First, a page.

Although, local legend would have you believe otherwise. Legend says a giant by the name of Finn McCool was having trouble with someone across the water. The Scottish giant Benandonner was thought to be threatening Ireland. An enraged Finn grabbed chunks of the Antrim coast and threw them into the sea, forming a path for Finn to follow to teach Benandonner a lesson.

Folklore aside, the causeway is spectacular, so unique in appearance, it’s hard to believe it’s real. Some of the columns are appear symmetrical, it seems only logical they’d be human crafted but that’s not the case.


When we visited, it was crowded, but still enjoyable. We had two and a half hours here, and spent the entire time walking along the columns and hiking the coast. There’s also a visitor’s centre with a cafe, toilets and educational materials. The price of entering the visitor’s centre was included in our tour ticket, but I believe it’s 11.50 for adults.

Ready for the next adventure, we hopped on the coach and drove to the Carrick-a-Rede rope bridge. Before heading to the bridge, we stopped at Larrybane, a limestone quarry with gorgeous views where scenes from GoT were shot.


Ready to challenge my fear of heights, we picked up our bridge tickets and hiked 20 minutes to the start of the bridge. We couldn’t have been more lucky with the weather- 60 degrees F, sunny and a light breeze keeping us cool from the water.

The rope bridge played a big role in Northern Ireland’s history, with salmon fisherman crossing the bridge daily during fishing season with their daily catch. Since the bridge opened to the public, they’ve ensured safety features, like two side handles for crossers to grip while walking across.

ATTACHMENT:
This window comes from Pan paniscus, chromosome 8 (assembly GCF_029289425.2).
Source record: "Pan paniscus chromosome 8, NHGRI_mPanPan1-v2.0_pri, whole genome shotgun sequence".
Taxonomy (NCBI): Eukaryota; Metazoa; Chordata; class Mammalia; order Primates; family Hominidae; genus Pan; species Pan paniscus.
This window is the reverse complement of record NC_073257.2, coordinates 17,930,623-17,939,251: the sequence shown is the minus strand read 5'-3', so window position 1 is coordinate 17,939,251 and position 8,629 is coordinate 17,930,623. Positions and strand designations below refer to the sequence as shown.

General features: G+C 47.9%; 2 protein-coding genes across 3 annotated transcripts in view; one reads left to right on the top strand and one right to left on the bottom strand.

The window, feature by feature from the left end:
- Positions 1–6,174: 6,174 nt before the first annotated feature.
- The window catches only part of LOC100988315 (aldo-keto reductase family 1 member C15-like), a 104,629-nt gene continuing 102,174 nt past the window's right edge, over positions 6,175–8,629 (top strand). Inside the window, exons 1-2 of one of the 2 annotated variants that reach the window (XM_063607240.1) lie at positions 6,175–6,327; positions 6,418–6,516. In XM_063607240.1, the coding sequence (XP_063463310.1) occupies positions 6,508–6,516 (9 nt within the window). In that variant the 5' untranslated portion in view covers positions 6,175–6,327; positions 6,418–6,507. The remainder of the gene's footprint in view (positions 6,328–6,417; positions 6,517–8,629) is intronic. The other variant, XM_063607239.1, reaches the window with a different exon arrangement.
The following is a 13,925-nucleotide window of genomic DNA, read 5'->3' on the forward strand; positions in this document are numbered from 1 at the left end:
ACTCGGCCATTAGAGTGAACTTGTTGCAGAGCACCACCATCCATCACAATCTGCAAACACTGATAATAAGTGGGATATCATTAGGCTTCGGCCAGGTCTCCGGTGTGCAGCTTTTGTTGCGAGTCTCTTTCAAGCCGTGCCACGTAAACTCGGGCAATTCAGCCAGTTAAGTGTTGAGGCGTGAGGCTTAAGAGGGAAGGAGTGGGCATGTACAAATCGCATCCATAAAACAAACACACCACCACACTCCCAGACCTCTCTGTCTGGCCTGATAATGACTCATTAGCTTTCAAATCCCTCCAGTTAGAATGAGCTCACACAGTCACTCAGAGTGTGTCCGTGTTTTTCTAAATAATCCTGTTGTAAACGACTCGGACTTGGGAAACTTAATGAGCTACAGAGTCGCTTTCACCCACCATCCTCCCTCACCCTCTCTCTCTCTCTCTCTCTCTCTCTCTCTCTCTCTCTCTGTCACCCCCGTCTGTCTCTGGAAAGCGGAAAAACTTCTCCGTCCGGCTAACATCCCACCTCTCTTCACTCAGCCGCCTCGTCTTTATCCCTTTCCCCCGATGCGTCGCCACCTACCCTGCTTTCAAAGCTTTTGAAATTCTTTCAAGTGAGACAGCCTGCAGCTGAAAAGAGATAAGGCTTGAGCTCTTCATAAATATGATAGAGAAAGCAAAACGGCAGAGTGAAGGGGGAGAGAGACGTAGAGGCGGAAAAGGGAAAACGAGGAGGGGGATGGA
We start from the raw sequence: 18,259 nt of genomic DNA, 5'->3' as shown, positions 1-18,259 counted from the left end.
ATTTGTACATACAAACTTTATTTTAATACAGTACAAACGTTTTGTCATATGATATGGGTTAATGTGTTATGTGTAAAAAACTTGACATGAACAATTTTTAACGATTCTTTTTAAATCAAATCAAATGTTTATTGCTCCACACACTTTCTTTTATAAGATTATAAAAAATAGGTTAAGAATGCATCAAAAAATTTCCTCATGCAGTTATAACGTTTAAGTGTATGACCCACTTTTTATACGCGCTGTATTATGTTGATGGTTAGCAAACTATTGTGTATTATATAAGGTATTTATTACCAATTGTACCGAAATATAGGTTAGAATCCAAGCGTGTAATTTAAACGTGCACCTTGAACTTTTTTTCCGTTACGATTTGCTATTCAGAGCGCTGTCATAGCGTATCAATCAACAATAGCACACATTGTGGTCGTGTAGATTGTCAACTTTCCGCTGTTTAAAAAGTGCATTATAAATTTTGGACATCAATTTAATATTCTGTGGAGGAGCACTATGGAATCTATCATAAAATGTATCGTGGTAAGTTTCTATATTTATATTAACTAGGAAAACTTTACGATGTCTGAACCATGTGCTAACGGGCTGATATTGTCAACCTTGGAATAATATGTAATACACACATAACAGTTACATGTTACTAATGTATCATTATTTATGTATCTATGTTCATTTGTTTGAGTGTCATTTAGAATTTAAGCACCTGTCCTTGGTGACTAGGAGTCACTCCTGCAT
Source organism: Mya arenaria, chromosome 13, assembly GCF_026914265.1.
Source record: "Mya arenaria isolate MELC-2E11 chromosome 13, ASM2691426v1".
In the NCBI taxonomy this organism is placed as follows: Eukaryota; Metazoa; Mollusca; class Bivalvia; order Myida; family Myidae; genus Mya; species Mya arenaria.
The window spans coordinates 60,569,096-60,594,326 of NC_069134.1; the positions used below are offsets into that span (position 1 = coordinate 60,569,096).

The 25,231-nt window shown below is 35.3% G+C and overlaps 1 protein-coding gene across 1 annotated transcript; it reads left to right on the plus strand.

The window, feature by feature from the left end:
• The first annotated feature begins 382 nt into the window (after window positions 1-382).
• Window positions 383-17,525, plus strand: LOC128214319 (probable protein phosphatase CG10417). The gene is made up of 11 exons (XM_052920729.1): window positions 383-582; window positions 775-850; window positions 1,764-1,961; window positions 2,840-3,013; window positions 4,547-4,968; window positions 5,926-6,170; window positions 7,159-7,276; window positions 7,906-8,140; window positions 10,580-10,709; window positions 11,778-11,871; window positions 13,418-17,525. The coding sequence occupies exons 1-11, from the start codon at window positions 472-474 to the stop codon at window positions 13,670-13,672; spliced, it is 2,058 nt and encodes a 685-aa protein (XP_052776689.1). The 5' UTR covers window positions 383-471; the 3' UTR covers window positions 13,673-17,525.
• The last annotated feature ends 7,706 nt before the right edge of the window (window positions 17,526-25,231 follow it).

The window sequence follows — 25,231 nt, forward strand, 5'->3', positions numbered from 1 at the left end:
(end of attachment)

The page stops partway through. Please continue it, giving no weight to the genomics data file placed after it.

A few years ago, crossing the rope bridge wouldn’t have been laughable for me- I had such a paralysing fear of heights, I couldn’t even look at the window of high office buildings. Since then, I’ve made major progress in becoming more comfortable off the ground, even skydiving once. That said, while the bridge is high (but not unbelievably high), I did find myself taking deep breaths across the bridge each time I crossed it.

Even if you don’t want to cross the bridge, seeing it and walking along the adjacent cliffs is reason enough to visit.


At last our final stop of the day, the Dark Hedges. The hedges are almost surreal- towering hedges shading part of a country road, surrounded by farm side.


Exhausted from a full day of exploring, we eagerly climbed back aboard the coach and began to discuss where we wanted to head once we we back in the city. While we were looking up pubs and restaurants for dinner, other tour patrons were playing a GoT trivia game for the chance to win hop on/hop off bus tickets.

Back in the city, we headed to Kelly’s, one of the oldest pubs in Belfast for a few pints with the after-work Friday crowd. Next up: A stop at another pub, Bitter’s, before heading to Bootleggers for burgers, fries and a couple craft cocktails.


All in all, an unforgettable day adventuring Northern Ireland’s natural wonders.

Have you ever been to Northern Ireland? Did you drive along the Causeway Coast? 

Other Posts You May Enjoy

2 thoughts on “Driving Northern Ireland’s Stunning Causeway Coast

Leave a Reply